Letasha Roberts

Letasha Roberts

Living Each Day With Love

According to World Health Organisation (WHO), in South Africa a suicide occurs every 40 seconds and an attempt is made every 3 seconds. For Letasha Roberts, 16, the shock of the tragic death of her teenage sister has made her aware of how short life can be and has encouraged her to live each day with love.  

Letasha was born in Delft, she was the third child, “I had two older sisters (9 and 1). I immediatly became close to Charnè, we were almost the same age and we shared a bedroom. My eldest sister was a bit of a rebel and too old to hang around with us. On a few occasions she assisted us with our homework but that was all.”

“My journey as a middle child began when I was four. My parents had my first younger brother when I was four years old and then three years later my second younger brother was born. I recall my childhood being happy. My sister Charnè started primary school one year earlier than me but she failed in Grade 2, so I caught up with her and we became inseparable. We were in the same class, and would spend breaks together, walk to and from school with each other and we slept in the same room. Life was good.”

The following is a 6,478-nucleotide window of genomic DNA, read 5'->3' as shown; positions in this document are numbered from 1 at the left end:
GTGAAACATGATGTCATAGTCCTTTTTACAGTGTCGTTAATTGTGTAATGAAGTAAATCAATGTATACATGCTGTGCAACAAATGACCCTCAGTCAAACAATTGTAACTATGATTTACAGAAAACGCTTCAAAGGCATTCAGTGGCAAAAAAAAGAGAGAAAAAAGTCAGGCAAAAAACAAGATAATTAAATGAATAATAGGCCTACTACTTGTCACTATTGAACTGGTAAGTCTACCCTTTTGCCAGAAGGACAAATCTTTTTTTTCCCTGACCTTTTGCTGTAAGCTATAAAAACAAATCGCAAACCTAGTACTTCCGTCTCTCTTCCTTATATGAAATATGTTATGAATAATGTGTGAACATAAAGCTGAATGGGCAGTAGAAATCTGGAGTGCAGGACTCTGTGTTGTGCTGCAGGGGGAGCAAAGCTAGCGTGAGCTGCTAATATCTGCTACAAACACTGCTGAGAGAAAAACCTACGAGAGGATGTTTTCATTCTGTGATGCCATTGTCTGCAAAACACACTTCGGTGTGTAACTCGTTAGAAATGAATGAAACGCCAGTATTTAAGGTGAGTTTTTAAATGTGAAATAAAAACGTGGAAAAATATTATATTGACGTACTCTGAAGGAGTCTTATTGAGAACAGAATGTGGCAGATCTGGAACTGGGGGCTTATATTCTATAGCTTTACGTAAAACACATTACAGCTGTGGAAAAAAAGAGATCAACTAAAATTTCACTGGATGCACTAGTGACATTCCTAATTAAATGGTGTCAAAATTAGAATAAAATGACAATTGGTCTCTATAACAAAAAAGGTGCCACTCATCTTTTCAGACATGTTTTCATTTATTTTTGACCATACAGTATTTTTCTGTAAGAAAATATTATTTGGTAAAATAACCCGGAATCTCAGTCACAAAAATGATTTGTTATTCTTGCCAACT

Letasha’s family moved to Manenberg when she was 12.  “We moved to a smaller house where there were only two bedrooms, all the siblings shared one bedroom. It was difficult at times when we wanted some quiet time or we wanted to study, but overall we were OK. The community was different, I felt Manenberg was a tougher place but I adapted.”

By the time Letasha and Charnè began high school, the two girls had grown to be quite different.

“My sister was so beautiful, I always thought people were jealous of her. I was an average beauty but I did extremly well at school. I joined all the extra mural activities I could, I loved learning. My sister was softer, she would prefer to go home.”

Peers at their school and in the community were quick to compare both sisters.

“I never understood why, but people would say mean things to my sister all the time. They would call her names like stupid because she was not doing as well as me at school or hooker because she had friends that were males. She would tell me she prefered to spend time with the boys because they would not gossip but people would make an issue out of it. Any thing she did gave people the right to bully her.”

Letasha tried to assist and comfort her sister as much as she could but things got worse.

“There was this girl at school that was fixated by my sister. Every opportunity she had, she would make Charnè’s life a nightmare. She would throw papers at her, talk aloud and say derogatory things about her to others when Charnè was present.  She would push her around and on one occasion beat her up.”